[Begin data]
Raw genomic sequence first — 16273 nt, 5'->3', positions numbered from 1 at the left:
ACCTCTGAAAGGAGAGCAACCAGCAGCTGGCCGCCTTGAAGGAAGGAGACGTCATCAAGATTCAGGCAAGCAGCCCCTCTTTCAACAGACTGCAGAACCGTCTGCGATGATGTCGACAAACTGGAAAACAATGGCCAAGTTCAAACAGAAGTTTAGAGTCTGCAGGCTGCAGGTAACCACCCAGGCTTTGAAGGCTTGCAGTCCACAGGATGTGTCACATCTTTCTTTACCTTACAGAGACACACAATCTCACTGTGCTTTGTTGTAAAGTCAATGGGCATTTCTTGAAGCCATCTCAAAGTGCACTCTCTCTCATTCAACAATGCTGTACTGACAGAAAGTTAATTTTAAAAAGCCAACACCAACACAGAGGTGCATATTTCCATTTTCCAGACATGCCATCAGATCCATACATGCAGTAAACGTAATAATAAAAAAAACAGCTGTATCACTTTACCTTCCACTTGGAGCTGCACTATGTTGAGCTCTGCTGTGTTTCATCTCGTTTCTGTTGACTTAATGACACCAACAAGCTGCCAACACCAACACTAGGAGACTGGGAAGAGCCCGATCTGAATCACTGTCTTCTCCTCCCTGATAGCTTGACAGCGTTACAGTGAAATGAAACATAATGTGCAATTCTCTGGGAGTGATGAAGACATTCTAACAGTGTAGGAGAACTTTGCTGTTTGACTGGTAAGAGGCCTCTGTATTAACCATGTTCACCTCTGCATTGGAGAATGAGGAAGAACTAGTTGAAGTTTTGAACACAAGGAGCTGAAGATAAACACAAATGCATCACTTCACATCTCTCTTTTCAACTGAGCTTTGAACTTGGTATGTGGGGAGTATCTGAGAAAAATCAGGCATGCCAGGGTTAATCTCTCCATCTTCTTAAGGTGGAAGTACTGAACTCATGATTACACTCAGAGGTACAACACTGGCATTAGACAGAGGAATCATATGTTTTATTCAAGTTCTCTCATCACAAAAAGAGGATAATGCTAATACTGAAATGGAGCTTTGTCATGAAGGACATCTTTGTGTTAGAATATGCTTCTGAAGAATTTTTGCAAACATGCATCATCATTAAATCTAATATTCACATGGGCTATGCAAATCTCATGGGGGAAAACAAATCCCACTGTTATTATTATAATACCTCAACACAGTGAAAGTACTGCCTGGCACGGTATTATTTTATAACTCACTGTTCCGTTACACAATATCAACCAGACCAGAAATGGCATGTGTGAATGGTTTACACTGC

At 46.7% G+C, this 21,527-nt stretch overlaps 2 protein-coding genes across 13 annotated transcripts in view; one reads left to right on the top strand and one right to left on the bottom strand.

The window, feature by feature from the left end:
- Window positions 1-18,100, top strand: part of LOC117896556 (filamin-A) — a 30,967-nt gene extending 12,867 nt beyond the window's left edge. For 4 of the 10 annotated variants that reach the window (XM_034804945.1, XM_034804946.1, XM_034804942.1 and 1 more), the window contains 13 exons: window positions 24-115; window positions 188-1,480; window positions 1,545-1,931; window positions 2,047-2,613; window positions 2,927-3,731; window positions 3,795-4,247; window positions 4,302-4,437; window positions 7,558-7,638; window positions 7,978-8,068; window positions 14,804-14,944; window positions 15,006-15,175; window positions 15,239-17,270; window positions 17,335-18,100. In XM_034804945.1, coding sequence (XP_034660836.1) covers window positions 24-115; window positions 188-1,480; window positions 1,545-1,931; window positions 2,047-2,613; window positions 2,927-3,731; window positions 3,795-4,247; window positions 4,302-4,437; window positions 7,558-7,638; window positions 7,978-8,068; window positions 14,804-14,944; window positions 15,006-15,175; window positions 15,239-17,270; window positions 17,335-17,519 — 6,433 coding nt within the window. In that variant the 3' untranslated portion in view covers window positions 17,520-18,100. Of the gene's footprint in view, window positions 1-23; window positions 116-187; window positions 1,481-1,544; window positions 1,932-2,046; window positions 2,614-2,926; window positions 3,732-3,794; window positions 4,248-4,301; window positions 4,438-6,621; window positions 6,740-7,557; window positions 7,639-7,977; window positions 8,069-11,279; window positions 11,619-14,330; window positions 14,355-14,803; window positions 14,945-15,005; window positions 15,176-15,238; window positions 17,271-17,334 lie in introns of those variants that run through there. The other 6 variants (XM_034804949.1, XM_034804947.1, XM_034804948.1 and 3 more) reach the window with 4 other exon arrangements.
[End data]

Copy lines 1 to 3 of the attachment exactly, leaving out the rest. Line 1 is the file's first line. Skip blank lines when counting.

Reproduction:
Raw genomic sequence first — 16273 nt, 5'->3', positions numbered from 1 at the left:
ACCTCTGAAAGGAGAGCAACCAGCAGCTGGCCGCCTTGAAGGAAGGAGACGTCATCAAGATTCAGGCAAGCAGCCCCTCTTTCAACAGACTGCAGAACCGTCTGCGATGATGTCGACAAACTGGAAAACAATGGCCAAGTTCAAACAGAAGTTTAGAGTCTGCAGGCTGCAGGTAACCACCCAGGCTTTGAAGGCTTGCAGTCCACAGGATGTGTCACATCTTTCTTTACCTTACAGAGACACACAATCTCACTGTGCTTTGTTGTAAAGTCAATGGGCATTTCTTGAAGCCATCTCAAAGTGCACTCTCTCTCATTCAACAATGCTGTACTGACAGAAAGTTAATTTTAAAAAGCCAACACCAACACAGAGGTGCATATTTCCATTTTCCAGACATGCCATCAGATCCATACATGCAGTAAACGTAATAATAAAAAAAACAGCTGTATCACTTTACCTTCCACTTGGAGCTGCACTATGTTGAGCTCTGCTGTGTTTCATCTCGTTTCTGTTGACTTAATGACACCAACAAGCTGCCAACACCAACACTAGGAGACTGGGAAGAGCCCGATCTGAATCACTGTCTTCTCCTCCCTGATAGCTTGACAGCGTTACAGTGAAATGAAACATAATGTGCAATTCTCTGGGAGTGATGAAGACATTCTAACAGTGTAGGAGAACTTTGCTGTTTGACTGGTAAGAGGCCTCTGTATTAACCATGTTCACCTCTGCATTGGAGAATGAGGAAGAACTAGTTGAAGTTTTGAACACAAGGAGCTGAAGATAAACACAAATGCATCACTTCACATCTCTCTTTTCAACTGAGCTTTGAACTTGGTATGTGGGGAGTATCTGAGAAAAATCAGGCATGCCAGGGTTAATCTCTCCATCTTCTTAAGGTGGAAGTACTGAACTCATGATTACACTCAGAGGTACAACACTGGCATTAGACAGAGGAATCATATGTTTTATTCAAGTTCTCTCATCACAAAAAGAGGATAATGCTAATACTGAAATGGAGCTTTGTCATGAAGGACATCTTTGTGTTAGAATATGCTTCTGAAGAATTTTTGCAAACATGCATCATCATTAAATCTAATATTCACATGGGCTATGCAAATCTCATGGGGGAAAACAAATCCCACTGTTATTATTATAATACCTCAACACAGTGAAAGTACTGCCTGGCACGGTATTATTTTATAACTCACTGTTCCGTTACACAATATCAACCAGACCAGAAATGGCATGTGTGAATGGTTTACACTGC

At 46.7% G+C, this 21,527-nt stretch overlaps 2 protein-coding genes across 13 annotated transcripts in view; one reads left to right on the top strand and one right to left on the bottom strand.